Paul Tudor Jones, the acclaimed hedge-fund manager and philanthropist, says that stocks could trend this year positively after the Fed hikes cease.
- Speaking in an interview last Monday for CNBC’s Squawk Box, Jones argues that the Federal Reserve has reached its necessary peak to beat inflation and that the rest of the year will see improvements to inflation and the economy after the Fed officially stops raising rates.
- “I definitely think they are done. They could probably declare victory,” says Jones. “Equity prices … I think they’re going to continue to go up this year. I’m not rampantly bullish because I think it’ll be a slow grind.”
- While he has stated that a recession is possible in the third quarter, he compared the state of the economy to mid-2006 when stocks increased for more than a year after the Fed’s interest rate hikes halted.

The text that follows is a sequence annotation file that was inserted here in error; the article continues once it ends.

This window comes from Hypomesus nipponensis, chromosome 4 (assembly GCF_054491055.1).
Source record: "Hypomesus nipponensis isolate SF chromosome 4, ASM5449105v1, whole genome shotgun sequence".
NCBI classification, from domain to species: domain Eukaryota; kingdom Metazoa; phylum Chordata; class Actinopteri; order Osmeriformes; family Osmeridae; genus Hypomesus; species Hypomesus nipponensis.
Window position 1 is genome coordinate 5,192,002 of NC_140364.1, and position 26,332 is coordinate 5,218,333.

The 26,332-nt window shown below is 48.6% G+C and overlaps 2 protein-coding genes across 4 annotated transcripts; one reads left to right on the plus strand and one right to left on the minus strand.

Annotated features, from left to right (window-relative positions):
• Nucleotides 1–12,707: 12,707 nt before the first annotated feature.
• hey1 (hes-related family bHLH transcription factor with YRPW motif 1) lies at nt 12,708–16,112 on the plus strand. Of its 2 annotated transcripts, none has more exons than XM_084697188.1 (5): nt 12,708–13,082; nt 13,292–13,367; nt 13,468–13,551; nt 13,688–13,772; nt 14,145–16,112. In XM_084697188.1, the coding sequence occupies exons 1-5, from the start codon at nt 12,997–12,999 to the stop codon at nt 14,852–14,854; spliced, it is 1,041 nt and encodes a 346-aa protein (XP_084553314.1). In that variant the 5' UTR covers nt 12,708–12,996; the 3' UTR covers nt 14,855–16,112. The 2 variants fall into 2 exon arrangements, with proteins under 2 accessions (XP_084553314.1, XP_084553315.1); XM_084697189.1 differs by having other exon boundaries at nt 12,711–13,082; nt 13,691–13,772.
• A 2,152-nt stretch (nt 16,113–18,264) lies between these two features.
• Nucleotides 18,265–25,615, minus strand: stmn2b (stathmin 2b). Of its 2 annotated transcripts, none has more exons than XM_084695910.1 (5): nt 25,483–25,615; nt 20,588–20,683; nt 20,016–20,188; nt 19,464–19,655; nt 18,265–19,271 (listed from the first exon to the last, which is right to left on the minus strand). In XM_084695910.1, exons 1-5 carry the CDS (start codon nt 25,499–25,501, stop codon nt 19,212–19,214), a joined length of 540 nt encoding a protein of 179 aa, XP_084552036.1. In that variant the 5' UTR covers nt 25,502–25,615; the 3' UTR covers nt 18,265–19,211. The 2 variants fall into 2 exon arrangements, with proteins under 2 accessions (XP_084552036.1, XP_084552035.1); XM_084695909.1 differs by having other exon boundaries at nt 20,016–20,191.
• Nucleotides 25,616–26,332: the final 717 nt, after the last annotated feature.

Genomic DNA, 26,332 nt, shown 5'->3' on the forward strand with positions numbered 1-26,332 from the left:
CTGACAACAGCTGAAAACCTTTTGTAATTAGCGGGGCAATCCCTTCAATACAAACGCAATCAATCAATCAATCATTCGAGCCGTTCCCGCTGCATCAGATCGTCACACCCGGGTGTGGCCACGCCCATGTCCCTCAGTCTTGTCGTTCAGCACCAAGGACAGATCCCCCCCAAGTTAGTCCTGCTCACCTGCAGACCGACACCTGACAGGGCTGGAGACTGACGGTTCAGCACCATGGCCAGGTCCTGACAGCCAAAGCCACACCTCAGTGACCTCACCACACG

- He predicts that within six months stocks will be up by 10% and interest rates will drop by 50 to 70 basis points.
- Jones also predicted short-term market volatility due to the ongoing debt ceiling debates.
Why It’s News
Jones is one of the most successful investors in financial history, and his record of reading the market has proven historically impressive. He is most known for having predicted the 1987 Black Monday crash, which has earned him a strong reputation.
He is not the only one to speak positively about the overall direction of the economy. Despite a tightening labor market, high inflation, high-interest rates, and decreased consumer spending, the U.S. economy has remained remarkably stable and resilient against the pressure of ten consecutive interest rate hikes in 14 months.
This unusual resilience has led many analysts to predict a soft landing and the hope that inflation will drop below 2% within the next year or two with minimal damage to the economy.
“One of the world’s most-followed investors says that the Fed has finally raised rates enough to beat inflation. Paul Tudor Jones pointed out that the Consumer Price Index—a closely watched inflation metric—has slowed on a year-over-year basis for 12 straight months. That’s something that has never happened before,” says Stanley Research’s Matt McCall.